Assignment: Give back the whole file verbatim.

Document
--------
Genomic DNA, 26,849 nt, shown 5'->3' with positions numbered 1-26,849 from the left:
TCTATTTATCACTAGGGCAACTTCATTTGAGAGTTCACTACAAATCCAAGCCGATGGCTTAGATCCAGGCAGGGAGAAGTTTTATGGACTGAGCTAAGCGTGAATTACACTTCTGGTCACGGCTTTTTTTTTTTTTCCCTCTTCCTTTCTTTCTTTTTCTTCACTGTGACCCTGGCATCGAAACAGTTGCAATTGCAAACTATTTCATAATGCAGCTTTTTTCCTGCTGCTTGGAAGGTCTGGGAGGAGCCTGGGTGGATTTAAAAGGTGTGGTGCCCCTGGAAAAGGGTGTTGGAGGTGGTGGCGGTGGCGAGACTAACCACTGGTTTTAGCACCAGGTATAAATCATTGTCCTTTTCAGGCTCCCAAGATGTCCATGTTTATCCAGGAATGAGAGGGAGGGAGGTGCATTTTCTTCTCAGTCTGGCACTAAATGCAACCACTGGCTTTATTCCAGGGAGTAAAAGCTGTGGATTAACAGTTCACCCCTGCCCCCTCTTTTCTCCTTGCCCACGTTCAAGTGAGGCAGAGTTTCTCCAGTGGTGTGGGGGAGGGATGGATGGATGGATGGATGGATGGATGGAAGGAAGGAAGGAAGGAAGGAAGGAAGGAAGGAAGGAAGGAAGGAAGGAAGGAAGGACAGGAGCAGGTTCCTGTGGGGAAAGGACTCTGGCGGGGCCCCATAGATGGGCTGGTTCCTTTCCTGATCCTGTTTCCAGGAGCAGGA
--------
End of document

Genomic DNA, 26,849 nt, shown 5'->3' with positions numbered 1-26,849 from the left:
TCTATTTATCACTAGGGCAACTTCATTTGAGAGTTCACTACAAATCCAAGCCGATGGCTTAGATCCAGGCAGGGAGAAGTTTTATGGACTGAGCTAAGCGTGAATTACACTTCTGGTCACGGCTTTTTTTTTTTTTCCCTCTTCCTTTCTTTCTTTTTCTTCACTGTGACCCTGGCATCGAAACAGTTGCAATTGCAAACTATTTCATAATGCAGCTTTTTTCCTGCTGCTTGGAAGGTCTGGGAGGAGCCTGGGTGGATTTAAAAGGTGTGGTGCCCCTGGAAAAGGGTGTTGGAGGTGGTGGCGGTGGCGAGACTAACCACTGGTTTTAGCACCAGGTATAAATCATTGTCCTTTTCAGGCTCCCAAGATGTCCATGTTTATCCAGGAATGAGAGGGAGGGAGGTGCATTTTCTTCTCAGTCTGGCACTAAATGCAACCACTGGCTTTATTCCAGGGAGTAAAAGCTGTGGATTAACAGTTCACCCCTGCCCCCTCTTTTCTCCTTGCCCACGTTCAAGTGAGGCAGAGTTTCTCCAGTGGTGTGGGGGAGGGATGGATGGATGGATGGATGGATGGATGGAAGGAAGGAAGGAAGGAAGGAAGGAAGGAAGGAAGGAAGGAAGGAAGGAAGGAAGGACAGGAGCAGGTTCCTGTGGGGAAAGGACTCTGGCGGGGCCCCATAGATGGGCTGGTTCCTTTCCTGATCCTGTTTCCAGGAGCAGGA